Flying-V airliner design shows promise after first successful flight


A scale model of the Flying-V  energy-efficient aircraft being developed by researchers in Holland has flown for the first time.

The research program, which started last year, is being conduced by researchers from Technical Univeristy of Delft (TU Delft) and is receiving funding from Dutch Airline KLM.

The first flight of the Flying-V model, which was initially planned for last October, was conducted after extensive wind tunnel testing and a series of ground tests. The first flight with the 3m wide, 22.5kg, battery-powered scale-model was conducted at an airbase in Germany.

The aircraft’s v-shaped design integrates the passenger cabin, the cargo hold and the fuel tanks into the wings. Researchers believe that the Flying-V’s improved aerodynamic shape and reduced weight will mean it uses 20% less fuel than the Airbus A350.

If built, the Flying-V would not be as long as the A350 but would have the same 65m wingspan and would carry the same number of passengers – 314 in the standard configuration – and the same volume of cargo, 160 cubic meters.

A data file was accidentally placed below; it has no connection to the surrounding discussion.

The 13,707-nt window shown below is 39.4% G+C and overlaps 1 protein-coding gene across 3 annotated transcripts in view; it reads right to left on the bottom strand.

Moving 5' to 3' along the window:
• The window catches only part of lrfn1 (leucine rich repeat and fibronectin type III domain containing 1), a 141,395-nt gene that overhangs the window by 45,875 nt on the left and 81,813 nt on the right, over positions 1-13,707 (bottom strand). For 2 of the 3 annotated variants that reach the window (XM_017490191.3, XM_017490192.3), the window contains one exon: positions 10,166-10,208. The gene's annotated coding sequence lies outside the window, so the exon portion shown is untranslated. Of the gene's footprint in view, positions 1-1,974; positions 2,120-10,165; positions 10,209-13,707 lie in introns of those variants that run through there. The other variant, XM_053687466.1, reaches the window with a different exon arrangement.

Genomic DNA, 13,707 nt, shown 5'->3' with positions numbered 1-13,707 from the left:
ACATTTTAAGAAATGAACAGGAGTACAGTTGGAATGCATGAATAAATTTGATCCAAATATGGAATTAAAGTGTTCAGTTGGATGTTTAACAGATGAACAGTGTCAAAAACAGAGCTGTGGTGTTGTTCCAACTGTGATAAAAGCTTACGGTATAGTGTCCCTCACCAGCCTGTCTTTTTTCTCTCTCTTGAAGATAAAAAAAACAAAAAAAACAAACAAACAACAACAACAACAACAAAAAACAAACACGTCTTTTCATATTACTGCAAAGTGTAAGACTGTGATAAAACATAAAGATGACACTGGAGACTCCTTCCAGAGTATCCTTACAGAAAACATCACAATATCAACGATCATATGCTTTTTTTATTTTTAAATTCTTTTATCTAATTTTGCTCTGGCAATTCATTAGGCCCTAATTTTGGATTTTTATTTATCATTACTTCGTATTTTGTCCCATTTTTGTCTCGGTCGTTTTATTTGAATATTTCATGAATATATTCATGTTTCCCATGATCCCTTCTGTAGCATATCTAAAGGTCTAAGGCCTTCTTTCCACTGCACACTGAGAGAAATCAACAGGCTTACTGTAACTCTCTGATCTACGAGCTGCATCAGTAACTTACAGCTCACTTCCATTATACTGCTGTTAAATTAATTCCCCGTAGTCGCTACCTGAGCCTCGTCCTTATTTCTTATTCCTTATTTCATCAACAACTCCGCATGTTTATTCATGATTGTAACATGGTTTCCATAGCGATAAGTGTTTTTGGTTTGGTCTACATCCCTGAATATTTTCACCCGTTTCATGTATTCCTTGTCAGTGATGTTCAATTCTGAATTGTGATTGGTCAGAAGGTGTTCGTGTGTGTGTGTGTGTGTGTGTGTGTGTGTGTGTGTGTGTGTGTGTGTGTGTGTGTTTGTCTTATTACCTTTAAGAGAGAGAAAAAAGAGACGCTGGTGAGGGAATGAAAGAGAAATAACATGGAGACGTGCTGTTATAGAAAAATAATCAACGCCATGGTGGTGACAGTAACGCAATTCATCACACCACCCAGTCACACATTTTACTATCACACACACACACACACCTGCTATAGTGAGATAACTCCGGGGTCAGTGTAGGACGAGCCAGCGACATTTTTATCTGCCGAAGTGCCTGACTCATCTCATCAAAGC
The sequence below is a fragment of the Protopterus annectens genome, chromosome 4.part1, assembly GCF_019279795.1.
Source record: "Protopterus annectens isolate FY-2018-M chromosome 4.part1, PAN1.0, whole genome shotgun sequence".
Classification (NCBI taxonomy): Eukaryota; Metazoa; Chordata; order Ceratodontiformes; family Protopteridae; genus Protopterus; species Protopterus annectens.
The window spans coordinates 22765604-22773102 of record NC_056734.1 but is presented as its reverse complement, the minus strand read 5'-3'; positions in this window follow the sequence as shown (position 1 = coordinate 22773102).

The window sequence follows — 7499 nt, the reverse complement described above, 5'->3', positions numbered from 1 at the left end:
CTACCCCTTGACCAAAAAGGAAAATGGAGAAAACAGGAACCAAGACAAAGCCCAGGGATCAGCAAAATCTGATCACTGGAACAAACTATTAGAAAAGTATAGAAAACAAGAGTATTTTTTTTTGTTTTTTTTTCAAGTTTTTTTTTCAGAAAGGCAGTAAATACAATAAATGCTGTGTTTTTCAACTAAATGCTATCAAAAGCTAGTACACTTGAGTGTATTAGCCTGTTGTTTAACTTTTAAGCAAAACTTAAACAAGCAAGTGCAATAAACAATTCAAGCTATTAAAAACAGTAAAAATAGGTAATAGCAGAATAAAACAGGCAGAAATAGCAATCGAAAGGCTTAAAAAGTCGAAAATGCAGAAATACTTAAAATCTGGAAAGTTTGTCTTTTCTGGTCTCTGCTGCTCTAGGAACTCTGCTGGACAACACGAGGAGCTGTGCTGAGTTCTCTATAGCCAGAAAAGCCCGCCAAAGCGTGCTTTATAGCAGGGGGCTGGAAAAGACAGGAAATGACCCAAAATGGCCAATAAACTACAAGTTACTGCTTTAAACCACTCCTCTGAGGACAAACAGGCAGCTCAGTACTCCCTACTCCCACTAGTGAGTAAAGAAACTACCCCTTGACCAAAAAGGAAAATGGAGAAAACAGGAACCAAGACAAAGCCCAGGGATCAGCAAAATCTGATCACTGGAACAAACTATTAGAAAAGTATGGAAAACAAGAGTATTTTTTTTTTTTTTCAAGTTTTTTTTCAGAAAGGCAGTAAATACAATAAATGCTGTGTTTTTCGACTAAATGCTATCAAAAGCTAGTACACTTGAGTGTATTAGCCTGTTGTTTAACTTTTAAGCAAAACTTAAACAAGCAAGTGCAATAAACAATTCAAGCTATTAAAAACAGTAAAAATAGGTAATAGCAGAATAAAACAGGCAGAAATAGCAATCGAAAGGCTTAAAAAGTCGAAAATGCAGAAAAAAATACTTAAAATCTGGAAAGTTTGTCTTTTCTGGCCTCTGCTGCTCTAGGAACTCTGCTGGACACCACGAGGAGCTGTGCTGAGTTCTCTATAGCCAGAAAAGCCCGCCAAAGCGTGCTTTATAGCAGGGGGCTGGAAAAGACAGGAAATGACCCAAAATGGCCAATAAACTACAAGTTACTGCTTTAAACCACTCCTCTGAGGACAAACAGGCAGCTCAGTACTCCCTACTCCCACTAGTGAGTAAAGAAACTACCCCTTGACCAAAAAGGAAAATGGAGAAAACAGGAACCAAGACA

Pieter Elbers, President and CEO of KLM said, “We were very curious about the flight characteristics of the Flying-V. The design fits within our Fly Responsibly initiative, which stands for everything we are doing and will do to improve our sustainability. We want a sustainable future for aviation and innovation is part of that.

“The next step will be to fly the Flying V on sustainable fuel.”

During the test flight a series of manoeuvres was successfully performed and data for future analysis collected.

Dr. Roelof Vos, assistant professor of aerospace engineering at TU Delft said, “One of our worries was that the aircraft might have some difficulty lifting-off, since previous calculations had shown that rotation could be an issue.

“The team optimized the scaled flight model to prevent the issue but the proof of the pudding is in the eating. You need to fly to know for sure.”

Rotation on take-off was performed easily and occurred at a speed of 80 km/h. The plane’s thrust was good and flight speeds and angles were as predicted.



A live webinar providing more detail on the Flying-V design and the test flight can be viewed here (registration required).

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Ben has worked as a journalist and editor, covering technology, engineering and industry for the last 20 years. Initially writing about subjects from nuclear submarines to autonomous cars to future design and manufacturing technologies, he was editor of a leading UK-based engineering magazine before becoming editor of Aerospace Testing in 2017.

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